iPad Lets Verizon Wireless Take First Step into Apple Camp

 
 
By Wayne Rash  |  Posted 2010-10-16 Email Print this article Print
 
 
 
 
 
 
 

News Analysis: Verizon stores will begin selling the iPad in October initially bundled with Verizon's MiFi 2200 Mobile Hotspot and an attractively priced data plan.

The announcement by Apple and Verizon Wireless that Verizon Wireless stores will begin selling the iPad on Oct. 28 is the first overt step by the wireless company into the Apple camp, but it's certain not to be the last.  

In a joint announcement, both companies said that Verizon Wireless stores will begin selling a bundle consisting of the Apple iPad and the Verizon Wireless MiFi 2200 Mobile Hotspot. The price for this bundle is approximately $130 more than the iPad by itself. It's delivered with a contract-free data plan, which starts at $20 per month for 1 gigabyte.  

The normal price for a 1GB plan from Verizon Wireless is $50 for a month of data prepaid. There is no 1GB postpaid contract shown on Verizon Wireless' rate page. However, there is a 250MB monthly plan for $39.99, or about twice the special iPad data plan price. The retail purchase price of the MiFi is normally $269.99 without a contract.  

So the Verizon Wireless iPad bundle is a great deal initially, and users who plan to keep the service for a few months will ultimately save even more money. Plus, they'll have the benefit of a 3G service with broader reach and better reliability than they get with the 3G iPad that uses the heavily challenged AT&T network.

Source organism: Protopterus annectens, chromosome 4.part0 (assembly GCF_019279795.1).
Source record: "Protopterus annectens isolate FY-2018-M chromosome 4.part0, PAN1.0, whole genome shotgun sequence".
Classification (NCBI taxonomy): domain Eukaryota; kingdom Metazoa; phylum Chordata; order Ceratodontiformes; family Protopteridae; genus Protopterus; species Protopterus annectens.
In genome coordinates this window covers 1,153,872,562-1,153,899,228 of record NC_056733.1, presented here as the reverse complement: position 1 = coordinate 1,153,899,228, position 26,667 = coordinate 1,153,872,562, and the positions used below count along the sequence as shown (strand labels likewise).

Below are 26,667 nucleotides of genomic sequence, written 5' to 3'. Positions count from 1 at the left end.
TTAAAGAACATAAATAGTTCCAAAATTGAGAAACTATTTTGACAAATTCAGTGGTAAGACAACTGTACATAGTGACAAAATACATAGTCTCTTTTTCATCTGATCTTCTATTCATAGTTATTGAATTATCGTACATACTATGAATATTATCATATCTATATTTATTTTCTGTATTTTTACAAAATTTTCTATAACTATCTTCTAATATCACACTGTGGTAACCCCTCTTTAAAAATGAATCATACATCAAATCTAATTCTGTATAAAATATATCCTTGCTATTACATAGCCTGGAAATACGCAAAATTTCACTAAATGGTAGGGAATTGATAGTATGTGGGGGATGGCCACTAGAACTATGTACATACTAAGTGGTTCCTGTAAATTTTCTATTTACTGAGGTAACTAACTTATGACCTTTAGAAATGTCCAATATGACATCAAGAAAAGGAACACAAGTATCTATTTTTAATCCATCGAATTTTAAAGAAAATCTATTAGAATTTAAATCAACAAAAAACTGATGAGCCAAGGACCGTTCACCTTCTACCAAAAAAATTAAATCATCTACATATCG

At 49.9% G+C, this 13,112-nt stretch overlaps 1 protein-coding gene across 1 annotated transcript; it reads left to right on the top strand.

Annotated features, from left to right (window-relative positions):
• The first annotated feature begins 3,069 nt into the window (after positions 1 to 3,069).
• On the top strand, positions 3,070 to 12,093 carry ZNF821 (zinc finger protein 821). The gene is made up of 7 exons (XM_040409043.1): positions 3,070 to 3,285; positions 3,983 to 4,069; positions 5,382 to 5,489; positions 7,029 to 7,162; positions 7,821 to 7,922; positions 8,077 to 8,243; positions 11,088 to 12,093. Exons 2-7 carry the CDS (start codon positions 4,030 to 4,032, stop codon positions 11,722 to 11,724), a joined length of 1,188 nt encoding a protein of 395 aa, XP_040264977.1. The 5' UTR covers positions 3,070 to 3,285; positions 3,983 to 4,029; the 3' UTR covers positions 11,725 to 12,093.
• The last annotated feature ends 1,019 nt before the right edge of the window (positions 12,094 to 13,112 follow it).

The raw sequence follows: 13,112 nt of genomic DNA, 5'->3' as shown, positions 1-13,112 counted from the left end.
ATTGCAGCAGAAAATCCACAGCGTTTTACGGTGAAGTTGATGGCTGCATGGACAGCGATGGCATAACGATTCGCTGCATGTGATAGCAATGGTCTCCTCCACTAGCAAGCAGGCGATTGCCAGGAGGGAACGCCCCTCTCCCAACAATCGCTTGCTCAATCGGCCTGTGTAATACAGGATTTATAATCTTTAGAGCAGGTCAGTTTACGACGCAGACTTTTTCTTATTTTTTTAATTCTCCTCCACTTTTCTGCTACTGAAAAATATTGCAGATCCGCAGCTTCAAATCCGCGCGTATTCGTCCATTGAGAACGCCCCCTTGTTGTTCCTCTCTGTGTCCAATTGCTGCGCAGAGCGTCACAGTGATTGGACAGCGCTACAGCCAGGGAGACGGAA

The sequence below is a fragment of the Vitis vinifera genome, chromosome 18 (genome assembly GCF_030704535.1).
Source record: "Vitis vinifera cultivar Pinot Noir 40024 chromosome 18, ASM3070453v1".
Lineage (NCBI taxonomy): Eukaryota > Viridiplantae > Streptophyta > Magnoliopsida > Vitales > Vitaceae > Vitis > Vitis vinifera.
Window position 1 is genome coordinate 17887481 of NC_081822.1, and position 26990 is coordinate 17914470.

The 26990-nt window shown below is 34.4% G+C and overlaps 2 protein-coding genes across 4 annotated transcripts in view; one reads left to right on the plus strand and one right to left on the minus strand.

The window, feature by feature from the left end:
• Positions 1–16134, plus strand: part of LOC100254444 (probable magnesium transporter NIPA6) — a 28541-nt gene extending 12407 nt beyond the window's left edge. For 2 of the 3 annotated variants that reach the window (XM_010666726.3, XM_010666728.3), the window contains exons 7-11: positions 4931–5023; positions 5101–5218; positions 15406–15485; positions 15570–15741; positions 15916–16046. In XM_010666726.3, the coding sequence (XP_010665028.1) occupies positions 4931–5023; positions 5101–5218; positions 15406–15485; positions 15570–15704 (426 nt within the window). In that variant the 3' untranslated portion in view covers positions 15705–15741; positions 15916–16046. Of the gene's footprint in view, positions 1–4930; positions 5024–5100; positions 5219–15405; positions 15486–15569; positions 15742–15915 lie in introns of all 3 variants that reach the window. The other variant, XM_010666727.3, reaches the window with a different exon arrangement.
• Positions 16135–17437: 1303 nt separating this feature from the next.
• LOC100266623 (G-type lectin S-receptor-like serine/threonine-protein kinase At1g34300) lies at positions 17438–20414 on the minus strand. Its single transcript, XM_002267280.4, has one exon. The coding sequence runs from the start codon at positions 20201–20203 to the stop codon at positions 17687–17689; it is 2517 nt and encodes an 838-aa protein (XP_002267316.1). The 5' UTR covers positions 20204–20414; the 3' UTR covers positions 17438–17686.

I'm told that Verizon Wireless will offer a distinctive protective sleeve for the iPad, although it's not clear whether that's included with the bundle. Verizon Wireless will also offer stand-alone WiFi iPads without the bundle. At this point, there is no mention of a 3G (or 4G) iPad using Verizon's service. All that's being offered are WiFi iPads and the MiFi wireless 3G hot spot. 

As you might imagine, nothing in the Verizon Wireless press release mentions a possible future iPad using the Verizon network. But it's easy to see that it's not rocket science to engineer a 3G or 4G radio to take the place of the existing AT&T 3G radio. But while it's not necessarily difficult to do this, getting a spot in the red-hot iPad production cycle may take a lot more doing. Right now iPads are selling like free beer at the World Series. One has to wonder how Apple can make enough to supply the 2,000 or so Verizon Wireless stores. 



 
 
 
 
Wayne Rash Wayne Rash is a Senior Analyst for eWEEK Labs and runs the magazine's Washington Bureau. Prior to joining eWEEK as a Senior Writer on wireless technology, he was a Senior Contributing Editor and previously a Senior Analyst in the InfoWorld Test Center. He was also a reviewer for Federal Computer Week and Information Security Magazine. Previously, he ran the reviews and events departments at CMP's InternetWeek.

He is a retired naval officer, a former principal at American Management Systems and a long-time columnist for Byte Magazine. He is a regular contributor to Plane & Pilot Magazine and The Washington Post.
 
 
 
 
 
 
 

Submit a Comment

Loading Comments...

 
Manage your Newsletters: Login   Register My Newsletters























 
 
 
 
 
 
 
 
 
 
 
Rocket Fuel